Canadian Underwriter

Broker fined $2K for obtaining premium relief for a client while unlicenced

July 10, 2020   by David Gambrill

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A Manitoba broker was recently fined $2,000 after obtaining premium relief for a client within hours of being told by the regulator that he was unlicensed to act as a broker.

On Dec. 19, 2018, Darcy Dion Boguski completed the Insurance Council of Manitoba (ICM)’s online licence application to obtain a supplemental insurance licence with an unnamed brokerage, as the council notes in its disciplinary decision released Tuesday.

On May 31, 2019, both of his Level 2 licences had lapsed due to non-renewal.

ICM’s licensing portal notes indicate that on June 3, 2019, at 3:18 p.m., Boguski called and indicated to the council’s senior licensing officer that he was still obtaining continuing education credit hours required for his licence. The officer reminded him that he was unlicensed.

As it turns out, on that very day, the broker was binding coverage on behalf of a client, according to an unnamed insurance carrier’s email records, which were entered into evidence during the council’s disciplinary hearing in September 2019.

The insurer’s emails show that the insurer received a request from the broker to bind coverage for a client on May 22, 2019, about nine days before his broker license lapsed. Two days before his license lapsed, the broker asked the insurer “if anything could be done regarding the mandatory 15% renewal premium increase,” according to the council’s decision.

Three days after his license lapsed, on June 3, at 12:18 p.m., the broker sent a follow-up email to the insurer and inquired as to whether there was any word on the rate change. The insurer provided the broker with a revised renewal premium for $56,734, plus a $500 fee. About half an hour before contacting the council to advise on his status of collecting continuing education credits, the broker told the insurer that he had sent their revised renewal terms to his client.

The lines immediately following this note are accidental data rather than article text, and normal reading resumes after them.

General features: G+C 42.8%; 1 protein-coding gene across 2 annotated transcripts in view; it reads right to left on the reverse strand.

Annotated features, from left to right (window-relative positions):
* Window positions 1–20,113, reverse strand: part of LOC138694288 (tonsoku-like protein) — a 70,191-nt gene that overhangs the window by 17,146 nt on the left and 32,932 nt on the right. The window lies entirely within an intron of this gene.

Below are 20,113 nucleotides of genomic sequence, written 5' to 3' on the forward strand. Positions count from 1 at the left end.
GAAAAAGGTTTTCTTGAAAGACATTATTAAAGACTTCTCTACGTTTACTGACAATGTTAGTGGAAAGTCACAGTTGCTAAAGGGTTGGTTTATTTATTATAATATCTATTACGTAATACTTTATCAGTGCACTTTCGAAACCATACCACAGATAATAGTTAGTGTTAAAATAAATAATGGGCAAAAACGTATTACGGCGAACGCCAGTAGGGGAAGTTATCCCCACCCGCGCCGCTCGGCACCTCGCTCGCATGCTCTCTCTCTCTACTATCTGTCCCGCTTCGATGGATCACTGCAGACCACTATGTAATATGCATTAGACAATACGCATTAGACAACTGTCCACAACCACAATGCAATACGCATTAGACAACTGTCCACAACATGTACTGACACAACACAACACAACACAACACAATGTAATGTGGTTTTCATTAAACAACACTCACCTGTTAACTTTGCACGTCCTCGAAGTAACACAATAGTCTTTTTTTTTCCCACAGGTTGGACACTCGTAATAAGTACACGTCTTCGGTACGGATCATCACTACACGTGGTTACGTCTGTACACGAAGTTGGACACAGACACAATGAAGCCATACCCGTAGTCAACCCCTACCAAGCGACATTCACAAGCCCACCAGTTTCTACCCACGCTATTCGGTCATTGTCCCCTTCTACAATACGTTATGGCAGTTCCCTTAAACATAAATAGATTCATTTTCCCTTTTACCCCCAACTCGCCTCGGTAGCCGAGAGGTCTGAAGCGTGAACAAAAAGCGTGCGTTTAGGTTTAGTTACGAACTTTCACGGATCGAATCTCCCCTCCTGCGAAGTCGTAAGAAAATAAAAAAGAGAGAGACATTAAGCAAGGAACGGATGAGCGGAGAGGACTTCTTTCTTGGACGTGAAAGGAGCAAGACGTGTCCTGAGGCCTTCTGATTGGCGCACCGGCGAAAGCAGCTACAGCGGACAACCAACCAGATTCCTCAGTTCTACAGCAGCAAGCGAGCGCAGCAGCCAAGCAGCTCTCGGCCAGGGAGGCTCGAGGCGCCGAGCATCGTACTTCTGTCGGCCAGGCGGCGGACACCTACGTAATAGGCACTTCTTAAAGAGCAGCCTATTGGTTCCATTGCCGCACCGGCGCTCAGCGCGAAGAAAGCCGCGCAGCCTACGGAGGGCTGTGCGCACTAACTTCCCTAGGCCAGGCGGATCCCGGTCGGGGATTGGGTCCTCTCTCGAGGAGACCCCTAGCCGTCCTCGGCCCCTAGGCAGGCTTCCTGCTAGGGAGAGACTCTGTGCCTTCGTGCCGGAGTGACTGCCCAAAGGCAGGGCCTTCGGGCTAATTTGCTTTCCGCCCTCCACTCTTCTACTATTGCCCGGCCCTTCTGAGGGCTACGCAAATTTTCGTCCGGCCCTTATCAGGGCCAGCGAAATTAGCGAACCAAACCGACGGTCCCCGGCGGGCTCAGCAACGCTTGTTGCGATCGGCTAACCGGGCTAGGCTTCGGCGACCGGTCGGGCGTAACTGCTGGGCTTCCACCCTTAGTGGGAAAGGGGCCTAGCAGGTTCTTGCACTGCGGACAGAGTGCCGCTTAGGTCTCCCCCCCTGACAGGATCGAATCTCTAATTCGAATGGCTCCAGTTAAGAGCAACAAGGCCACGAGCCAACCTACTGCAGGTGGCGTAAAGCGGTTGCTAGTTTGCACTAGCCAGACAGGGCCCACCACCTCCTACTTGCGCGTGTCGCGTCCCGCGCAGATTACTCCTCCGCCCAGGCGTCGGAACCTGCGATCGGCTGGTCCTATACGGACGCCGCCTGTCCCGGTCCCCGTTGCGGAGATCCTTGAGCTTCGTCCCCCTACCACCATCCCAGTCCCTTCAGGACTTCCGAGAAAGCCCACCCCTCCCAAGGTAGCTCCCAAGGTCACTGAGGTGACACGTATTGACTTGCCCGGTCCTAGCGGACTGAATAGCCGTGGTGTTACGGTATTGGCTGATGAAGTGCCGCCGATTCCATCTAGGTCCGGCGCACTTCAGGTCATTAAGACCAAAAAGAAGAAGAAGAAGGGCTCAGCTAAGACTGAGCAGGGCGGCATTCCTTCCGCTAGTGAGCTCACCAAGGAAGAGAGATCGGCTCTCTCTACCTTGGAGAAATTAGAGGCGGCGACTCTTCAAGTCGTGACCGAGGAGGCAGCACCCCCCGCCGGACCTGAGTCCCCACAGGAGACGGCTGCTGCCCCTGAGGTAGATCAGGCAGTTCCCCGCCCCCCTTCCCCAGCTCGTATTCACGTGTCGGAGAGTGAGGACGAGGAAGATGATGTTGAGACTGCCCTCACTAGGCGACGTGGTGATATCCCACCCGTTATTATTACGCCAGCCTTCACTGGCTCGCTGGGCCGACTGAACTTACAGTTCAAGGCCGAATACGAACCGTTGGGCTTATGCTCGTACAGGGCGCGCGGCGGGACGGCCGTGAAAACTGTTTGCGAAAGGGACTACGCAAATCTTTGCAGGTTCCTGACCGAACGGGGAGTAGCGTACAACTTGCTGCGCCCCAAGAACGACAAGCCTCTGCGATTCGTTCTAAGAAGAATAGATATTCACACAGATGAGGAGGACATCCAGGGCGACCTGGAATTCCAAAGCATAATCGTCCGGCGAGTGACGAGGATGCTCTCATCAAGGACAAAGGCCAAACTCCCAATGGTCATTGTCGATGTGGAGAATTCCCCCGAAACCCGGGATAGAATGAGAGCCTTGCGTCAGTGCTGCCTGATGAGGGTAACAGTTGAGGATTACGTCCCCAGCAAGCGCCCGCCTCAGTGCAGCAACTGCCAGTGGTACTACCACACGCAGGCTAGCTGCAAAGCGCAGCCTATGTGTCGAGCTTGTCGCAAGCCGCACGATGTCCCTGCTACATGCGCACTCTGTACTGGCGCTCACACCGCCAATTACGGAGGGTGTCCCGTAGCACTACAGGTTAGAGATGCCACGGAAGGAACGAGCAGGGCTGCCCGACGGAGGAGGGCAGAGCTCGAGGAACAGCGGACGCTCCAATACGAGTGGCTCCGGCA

At 3:18 p.m. Boguski heard from the licensing officer that he was unlicensed. About two-and-half hours later, he indicated to the insurer: “Ok to go ahead and bind coverage effective June 6, 2019 renewal date per the revised rating you sent me earlier today.”

Council informed Boguski in September 2019 that he was under investigation for unlicensed activity and holding out as an agent.  He was provided with copies of the emails received from the insurer and asked for written comments about his actions.

In an email dated Sept. 19, 2019, the broker told Council: “I did, unfortunately not renew my license on the renewal date because I was behind on my credit hours, which I have now rectified.” Additionally, he said, “I really don’t know what else to say regarding this matter, except it was wrong and I will not go out of character like this again. I’m sorry.”

“By failing to disclose his unlicensed status, the licensee misrepresented to [the client] that he was a licensed agent, in violation of section 375(1)(a) Misrepresentation, of the Act,” council ruled.

“As the licensee’s licence(s) had lapsed, he should have declined to act, or advised [his client] to seek a licensed agent or broker. By not doing so, [he] acted in an untrustworthy manner in violation of section375(1)(e) Untrustworthiness, of the [Insurance] Act, and section 1 Integrity of the Code of Conduct.”

Boguski did not contest the decision, paid the $2,000 fine and the $900 investigation fees.


Feature photo by iStock/fatido

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